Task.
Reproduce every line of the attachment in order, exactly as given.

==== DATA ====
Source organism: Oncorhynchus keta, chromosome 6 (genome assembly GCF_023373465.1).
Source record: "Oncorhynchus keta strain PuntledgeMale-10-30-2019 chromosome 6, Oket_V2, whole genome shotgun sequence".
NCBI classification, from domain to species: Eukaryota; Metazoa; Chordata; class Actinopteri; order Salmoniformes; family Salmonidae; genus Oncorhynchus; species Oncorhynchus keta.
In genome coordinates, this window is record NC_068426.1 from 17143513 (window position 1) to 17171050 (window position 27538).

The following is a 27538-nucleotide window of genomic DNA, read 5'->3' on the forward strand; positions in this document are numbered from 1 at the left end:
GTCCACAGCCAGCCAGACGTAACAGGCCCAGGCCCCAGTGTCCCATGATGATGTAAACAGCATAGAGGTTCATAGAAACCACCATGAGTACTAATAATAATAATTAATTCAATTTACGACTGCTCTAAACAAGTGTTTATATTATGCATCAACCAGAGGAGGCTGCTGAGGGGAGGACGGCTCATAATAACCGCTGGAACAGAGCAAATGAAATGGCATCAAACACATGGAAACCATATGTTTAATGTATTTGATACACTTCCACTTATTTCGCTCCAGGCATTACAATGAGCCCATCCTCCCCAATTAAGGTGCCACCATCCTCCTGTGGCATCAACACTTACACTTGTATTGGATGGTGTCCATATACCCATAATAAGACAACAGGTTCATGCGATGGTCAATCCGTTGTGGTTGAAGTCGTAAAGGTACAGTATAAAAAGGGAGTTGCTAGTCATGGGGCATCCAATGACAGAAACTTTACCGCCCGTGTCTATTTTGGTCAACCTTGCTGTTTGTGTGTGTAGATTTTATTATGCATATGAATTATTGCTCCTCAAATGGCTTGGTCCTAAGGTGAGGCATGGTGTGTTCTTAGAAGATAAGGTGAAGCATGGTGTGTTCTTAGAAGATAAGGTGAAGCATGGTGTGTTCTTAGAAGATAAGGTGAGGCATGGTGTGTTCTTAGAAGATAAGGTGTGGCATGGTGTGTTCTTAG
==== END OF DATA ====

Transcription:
Source organism: Oncorhynchus keta, chromosome 6 (genome assembly GCF_023373465.1).
Source record: "Oncorhynchus keta strain PuntledgeMale-10-30-2019 chromosome 6, Oket_V2, whole genome shotgun sequence".
NCBI classification, from domain to species: Eukaryota; Metazoa; Chordata; class Actinopteri; order Salmoniformes; family Salmonidae; genus Oncorhynchus; species Oncorhynchus keta.
In genome coordinates, this window is record NC_068426.1 from 17143513 (window position 1) to 17171050 (window position 27538).

The following is a 27538-nucleotide window of genomic DNA, read 5'->3' on the forward strand; positions in this document are numbered from 1 at the left end:
GTCCACAGCCAGCCAGACGTAACAGGCCCAGGCCCCAGTGTCCCATGATGATGTAAACAGCATAGAGGTTCATAGAAACCACCATGAGTACTAATAATAATAATTAATTCAATTTACGACTGCTCTAAACAAGTGTTTATATTATGCATCAACCAGAGGAGGCTGCTGAGGGGAGGACGGCTCATAATAACCGCTGGAACAGAGCAAATGAAATGGCATCAAACACATGGAAACCATATGTTTAATGTATTTGATACACTTCCACTTATTTCGCTCCAGGCATTACAATGAGCCCATCCTCCCCAATTAAGGTGCCACCATCCTCCTGTGGCATCAACACTTACACTTGTATTGGATGGTGTCCATATACCCATAATAAGACAACAGGTTCATGCGATGGTCAATCCGTTGTGGTTGAAGTCGTAAAGGTACAGTATAAAAAGGGAGTTGCTAGTCATGGGGCATCCAATGACAGAAACTTTACCGCCCGTGTCTATTTTGGTCAACCTTGCTGTTTGTGTGTGTAGATTTTATTATGCATATGAATTATTGCTCCTCAAATGGCTTGGTCCTAAGGTGAGGCATGGTGTGTTCTTAGAAGATAAGGTGAAGCATGGTGTGTTCTTAGAAGATAAGGTGAAGCATGGTGTGTTCTTAGAAGATAAGGTGAGGCATGGTGTGTTCTTAGAAGATAAGGTGTGGCATGGTGTGTTCTTAG